What is the cost of the food we waste and how can we change behaviours to address this growing challenge?
During COP26, when climate change is high on the agenda, and political leadership scrutinized for commitments to reduce greenhouse gases (GHG), households might not always realize how they also contribute to GHG emissions, even those committed to using renewable energy at home. But we all eat, and food waste dumped on urban landfills is considered to be the third major anthropogenic source of methane. Reducing organic waste (especially food waste) and increasing resource recovery for reuse can help mitigate 3 billion tons of GHG emissions, while recycling nutrients for agriculture.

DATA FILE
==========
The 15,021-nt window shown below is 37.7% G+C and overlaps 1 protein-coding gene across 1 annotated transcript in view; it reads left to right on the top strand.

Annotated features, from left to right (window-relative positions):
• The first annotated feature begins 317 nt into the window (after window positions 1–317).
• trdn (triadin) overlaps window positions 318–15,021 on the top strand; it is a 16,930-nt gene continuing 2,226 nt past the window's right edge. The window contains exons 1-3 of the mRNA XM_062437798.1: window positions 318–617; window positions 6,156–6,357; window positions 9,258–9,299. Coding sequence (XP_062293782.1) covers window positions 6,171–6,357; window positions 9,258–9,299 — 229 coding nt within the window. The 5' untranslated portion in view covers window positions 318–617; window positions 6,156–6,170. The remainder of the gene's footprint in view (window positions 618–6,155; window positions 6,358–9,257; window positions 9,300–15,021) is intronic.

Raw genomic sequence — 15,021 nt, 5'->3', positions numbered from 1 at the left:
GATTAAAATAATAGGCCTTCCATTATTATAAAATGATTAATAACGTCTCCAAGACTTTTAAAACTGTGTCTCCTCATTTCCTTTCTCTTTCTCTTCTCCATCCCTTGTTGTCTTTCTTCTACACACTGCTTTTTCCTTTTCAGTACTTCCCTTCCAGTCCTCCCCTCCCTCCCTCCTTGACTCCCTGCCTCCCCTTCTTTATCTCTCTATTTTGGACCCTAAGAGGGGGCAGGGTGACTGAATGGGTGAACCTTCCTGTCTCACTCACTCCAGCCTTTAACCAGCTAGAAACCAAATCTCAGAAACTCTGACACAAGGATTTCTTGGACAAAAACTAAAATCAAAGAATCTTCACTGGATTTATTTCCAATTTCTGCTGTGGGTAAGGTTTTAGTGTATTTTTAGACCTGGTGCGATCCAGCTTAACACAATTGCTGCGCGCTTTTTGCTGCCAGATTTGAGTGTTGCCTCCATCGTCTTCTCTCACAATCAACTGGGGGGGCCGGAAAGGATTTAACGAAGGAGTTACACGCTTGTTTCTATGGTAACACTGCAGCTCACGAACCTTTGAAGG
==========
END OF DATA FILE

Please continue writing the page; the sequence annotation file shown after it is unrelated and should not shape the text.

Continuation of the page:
Globally, around a third of the world’s food is wasted each year, worth billions of dollars. According to the Food and Agriculture Organization of the United Nations (FAO), it is also able to feed about 2 billion people – more than twice the number of undernourished people across the globe. The magnitude of this challenge is acknowledged in Target 12.3 of the United Nations Sustainable Development Goals (SDG), which aims to halve per capita global food waste (FW) at the retail and consumer levels by 2030.
Photo credit: Nalaka Wickramasinghe